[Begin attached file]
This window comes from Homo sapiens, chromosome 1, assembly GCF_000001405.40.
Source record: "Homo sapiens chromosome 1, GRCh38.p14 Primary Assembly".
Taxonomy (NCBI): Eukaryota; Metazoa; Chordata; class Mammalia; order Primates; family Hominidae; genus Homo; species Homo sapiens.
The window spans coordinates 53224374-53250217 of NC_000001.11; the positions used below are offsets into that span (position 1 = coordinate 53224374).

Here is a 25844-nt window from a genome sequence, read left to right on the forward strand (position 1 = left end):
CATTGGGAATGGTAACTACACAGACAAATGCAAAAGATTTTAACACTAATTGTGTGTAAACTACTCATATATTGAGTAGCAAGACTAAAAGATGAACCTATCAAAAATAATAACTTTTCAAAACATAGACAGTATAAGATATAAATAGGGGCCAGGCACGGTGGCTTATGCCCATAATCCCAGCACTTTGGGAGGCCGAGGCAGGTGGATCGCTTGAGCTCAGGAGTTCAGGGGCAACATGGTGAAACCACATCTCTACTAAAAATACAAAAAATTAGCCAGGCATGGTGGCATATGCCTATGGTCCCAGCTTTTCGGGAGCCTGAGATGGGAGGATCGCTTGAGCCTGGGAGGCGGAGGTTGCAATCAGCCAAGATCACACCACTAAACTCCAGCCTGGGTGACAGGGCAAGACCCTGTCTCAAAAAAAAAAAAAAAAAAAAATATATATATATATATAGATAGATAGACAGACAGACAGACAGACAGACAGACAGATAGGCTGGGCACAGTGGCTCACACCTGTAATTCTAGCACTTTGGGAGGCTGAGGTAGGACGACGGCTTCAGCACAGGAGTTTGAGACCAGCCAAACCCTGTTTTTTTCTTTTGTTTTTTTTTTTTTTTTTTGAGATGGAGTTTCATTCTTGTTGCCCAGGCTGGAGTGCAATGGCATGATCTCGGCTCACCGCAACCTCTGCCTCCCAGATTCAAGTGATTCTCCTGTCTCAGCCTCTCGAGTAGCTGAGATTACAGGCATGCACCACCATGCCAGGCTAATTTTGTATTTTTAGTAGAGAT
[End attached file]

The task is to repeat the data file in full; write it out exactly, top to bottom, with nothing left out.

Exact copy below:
This window comes from Homo sapiens, chromosome 1, assembly GCF_000001405.40.
Source record: "Homo sapiens chromosome 1, GRCh38.p14 Primary Assembly".
Taxonomy (NCBI): Eukaryota; Metazoa; Chordata; class Mammalia; order Primates; family Hominidae; genus Homo; species Homo sapiens.
The window spans coordinates 53224374-53250217 of NC_000001.11; the positions used below are offsets into that span (position 1 = coordinate 53224374).

Here is a 25844-nt window from a genome sequence, read left to right on the forward strand (position 1 = left end):
CATTGGGAATGGTAACTACACAGACAAATGCAAAAGATTTTAACACTAATTGTGTGTAAACTACTCATATATTGAGTAGCAAGACTAAAAGATGAACCTATCAAAAATAATAACTTTTCAAAACATAGACAGTATAAGATATAAATAGGGGCCAGGCACGGTGGCTTATGCCCATAATCCCAGCACTTTGGGAGGCCGAGGCAGGTGGATCGCTTGAGCTCAGGAGTTCAGGGGCAACATGGTGAAACCACATCTCTACTAAAAATACAAAAAATTAGCCAGGCATGGTGGCATATGCCTATGGTCCCAGCTTTTCGGGAGCCTGAGATGGGAGGATCGCTTGAGCCTGGGAGGCGGAGGTTGCAATCAGCCAAGATCACACCACTAAACTCCAGCCTGGGTGACAGGGCAAGACCCTGTCTCAAAAAAAAAAAAAAAAAAAAATATATATATATATATAGATAGATAGACAGACAGACAGACAGACAGACAGACAGATAGGCTGGGCACAGTGGCTCACACCTGTAATTCTAGCACTTTGGGAGGCTGAGGTAGGACGACGGCTTCAGCACAGGAGTTTGAGACCAGCCAAACCCTGTTTTTTTCTTTTGTTTTTTTTTTTTTTTTTTGAGATGGAGTTTCATTCTTGTTGCCCAGGCTGGAGTGCAATGGCATGATCTCGGCTCACCGCAACCTCTGCCTCCCAGATTCAAGTGATTCTCCTGTCTCAGCCTCTCGAGTAGCTGAGATTACAGGCATGCACCACCATGCCAGGCTAATTTTGTATTTTTAGTAGAGAT